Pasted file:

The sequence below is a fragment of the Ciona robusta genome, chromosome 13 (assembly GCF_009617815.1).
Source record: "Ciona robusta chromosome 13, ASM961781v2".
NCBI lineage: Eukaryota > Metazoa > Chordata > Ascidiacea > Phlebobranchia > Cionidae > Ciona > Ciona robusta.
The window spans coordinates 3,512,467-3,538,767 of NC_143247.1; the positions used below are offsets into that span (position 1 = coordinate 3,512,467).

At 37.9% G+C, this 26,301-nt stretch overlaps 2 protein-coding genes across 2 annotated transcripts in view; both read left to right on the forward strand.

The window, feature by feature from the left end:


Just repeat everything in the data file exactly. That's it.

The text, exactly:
The sequence below is a fragment of the Ciona robusta genome, chromosome 13 (assembly GCF_009617815.1).
Source record: "Ciona robusta chromosome 13, ASM961781v2".
NCBI lineage: Eukaryota > Metazoa > Chordata > Ascidiacea > Phlebobranchia > Cionidae > Ciona > Ciona robusta.
The window spans coordinates 3,512,467-3,538,767 of NC_143247.1; the positions used below are offsets into that span (position 1 = coordinate 3,512,467).

At 37.9% G+C, this 26,301-nt stretch overlaps 2 protein-coding genes across 2 annotated transcripts in view; both read left to right on the forward strand.

The window, feature by feature from the left end: